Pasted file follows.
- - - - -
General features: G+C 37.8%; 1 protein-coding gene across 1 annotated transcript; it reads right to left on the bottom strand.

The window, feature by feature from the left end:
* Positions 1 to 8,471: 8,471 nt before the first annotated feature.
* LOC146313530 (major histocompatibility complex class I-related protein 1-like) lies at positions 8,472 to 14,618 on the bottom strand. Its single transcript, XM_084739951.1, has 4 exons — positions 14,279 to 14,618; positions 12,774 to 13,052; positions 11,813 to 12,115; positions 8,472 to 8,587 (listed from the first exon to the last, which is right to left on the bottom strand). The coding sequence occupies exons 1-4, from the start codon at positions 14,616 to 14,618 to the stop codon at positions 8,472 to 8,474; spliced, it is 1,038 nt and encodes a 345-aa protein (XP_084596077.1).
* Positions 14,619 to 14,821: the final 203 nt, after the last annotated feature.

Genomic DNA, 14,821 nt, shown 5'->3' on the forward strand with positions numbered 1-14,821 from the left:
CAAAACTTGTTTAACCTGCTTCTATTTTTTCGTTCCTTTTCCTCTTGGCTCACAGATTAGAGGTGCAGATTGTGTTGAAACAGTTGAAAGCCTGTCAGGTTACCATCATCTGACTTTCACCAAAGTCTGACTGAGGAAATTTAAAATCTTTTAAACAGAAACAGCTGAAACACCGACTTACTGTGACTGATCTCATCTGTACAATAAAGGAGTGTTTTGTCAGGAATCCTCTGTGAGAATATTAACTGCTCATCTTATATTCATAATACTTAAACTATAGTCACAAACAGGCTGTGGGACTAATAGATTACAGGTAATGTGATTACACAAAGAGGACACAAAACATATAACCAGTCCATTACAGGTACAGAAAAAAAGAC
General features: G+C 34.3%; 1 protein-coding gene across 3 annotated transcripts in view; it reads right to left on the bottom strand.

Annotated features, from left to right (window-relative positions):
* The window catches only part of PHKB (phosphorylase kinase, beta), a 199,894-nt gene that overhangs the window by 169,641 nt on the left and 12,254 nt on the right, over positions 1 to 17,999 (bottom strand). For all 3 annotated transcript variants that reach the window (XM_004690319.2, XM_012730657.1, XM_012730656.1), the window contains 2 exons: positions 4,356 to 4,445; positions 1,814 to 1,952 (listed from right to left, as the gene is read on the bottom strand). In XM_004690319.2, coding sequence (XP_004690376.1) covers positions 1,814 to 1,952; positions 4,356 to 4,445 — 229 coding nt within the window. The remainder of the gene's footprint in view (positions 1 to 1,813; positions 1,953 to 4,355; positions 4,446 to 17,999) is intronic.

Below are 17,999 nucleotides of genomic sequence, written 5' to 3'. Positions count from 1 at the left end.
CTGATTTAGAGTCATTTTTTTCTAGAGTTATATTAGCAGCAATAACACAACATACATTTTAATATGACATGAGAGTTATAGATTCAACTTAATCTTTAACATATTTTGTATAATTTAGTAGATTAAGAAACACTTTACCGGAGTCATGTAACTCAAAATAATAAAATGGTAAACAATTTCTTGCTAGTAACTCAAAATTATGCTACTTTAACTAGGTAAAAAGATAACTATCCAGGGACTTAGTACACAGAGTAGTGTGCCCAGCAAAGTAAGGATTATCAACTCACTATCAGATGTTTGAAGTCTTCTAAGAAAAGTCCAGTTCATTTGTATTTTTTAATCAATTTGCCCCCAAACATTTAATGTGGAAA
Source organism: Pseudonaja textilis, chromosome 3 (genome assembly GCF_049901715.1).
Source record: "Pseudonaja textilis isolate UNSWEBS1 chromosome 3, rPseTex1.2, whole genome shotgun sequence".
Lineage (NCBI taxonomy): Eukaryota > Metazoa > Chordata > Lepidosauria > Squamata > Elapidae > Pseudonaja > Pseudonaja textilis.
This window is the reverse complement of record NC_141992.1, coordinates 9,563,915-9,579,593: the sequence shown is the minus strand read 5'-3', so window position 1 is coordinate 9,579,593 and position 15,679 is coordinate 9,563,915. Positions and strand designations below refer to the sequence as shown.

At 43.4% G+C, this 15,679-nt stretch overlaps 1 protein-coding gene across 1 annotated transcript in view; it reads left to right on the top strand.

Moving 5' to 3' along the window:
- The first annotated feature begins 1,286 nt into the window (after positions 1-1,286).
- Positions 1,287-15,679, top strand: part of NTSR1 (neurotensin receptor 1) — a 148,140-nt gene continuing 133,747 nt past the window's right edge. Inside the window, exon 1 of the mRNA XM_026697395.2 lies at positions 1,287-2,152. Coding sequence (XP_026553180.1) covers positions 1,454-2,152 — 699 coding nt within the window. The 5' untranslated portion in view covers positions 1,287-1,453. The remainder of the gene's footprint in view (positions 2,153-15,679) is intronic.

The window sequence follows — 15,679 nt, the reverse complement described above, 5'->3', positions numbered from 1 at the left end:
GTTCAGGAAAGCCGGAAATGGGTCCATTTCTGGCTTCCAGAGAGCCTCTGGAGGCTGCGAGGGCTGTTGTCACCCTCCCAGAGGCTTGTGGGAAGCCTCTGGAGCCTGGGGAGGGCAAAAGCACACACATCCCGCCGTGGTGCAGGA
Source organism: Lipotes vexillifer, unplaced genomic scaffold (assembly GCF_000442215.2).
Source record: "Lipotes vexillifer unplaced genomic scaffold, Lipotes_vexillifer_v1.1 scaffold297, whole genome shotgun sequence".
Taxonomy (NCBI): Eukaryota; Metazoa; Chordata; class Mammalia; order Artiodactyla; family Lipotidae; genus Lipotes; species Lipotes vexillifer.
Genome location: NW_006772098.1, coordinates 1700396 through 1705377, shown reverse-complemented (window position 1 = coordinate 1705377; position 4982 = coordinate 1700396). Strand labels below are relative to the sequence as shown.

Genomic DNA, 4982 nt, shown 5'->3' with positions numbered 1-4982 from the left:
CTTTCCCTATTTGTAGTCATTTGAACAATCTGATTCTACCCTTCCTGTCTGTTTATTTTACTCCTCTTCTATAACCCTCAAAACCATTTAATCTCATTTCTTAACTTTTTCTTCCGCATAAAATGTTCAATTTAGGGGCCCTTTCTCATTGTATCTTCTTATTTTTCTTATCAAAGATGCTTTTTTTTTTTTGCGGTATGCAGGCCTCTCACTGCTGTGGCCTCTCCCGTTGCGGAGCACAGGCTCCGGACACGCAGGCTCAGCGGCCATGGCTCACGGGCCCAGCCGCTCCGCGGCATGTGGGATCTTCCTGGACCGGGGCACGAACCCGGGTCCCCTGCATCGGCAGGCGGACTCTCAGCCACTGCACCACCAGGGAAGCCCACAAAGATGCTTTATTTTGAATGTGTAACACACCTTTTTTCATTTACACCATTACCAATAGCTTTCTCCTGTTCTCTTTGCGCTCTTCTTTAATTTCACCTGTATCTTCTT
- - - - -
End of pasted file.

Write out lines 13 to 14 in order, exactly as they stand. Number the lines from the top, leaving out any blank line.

Source organism: Pseudonaja textilis, chromosome 3 (genome assembly GCF_049901715.1).
Source record: "Pseudonaja textilis isolate UNSWEBS1 chromosome 3, rPseTex1.2, whole genome shotgun sequence".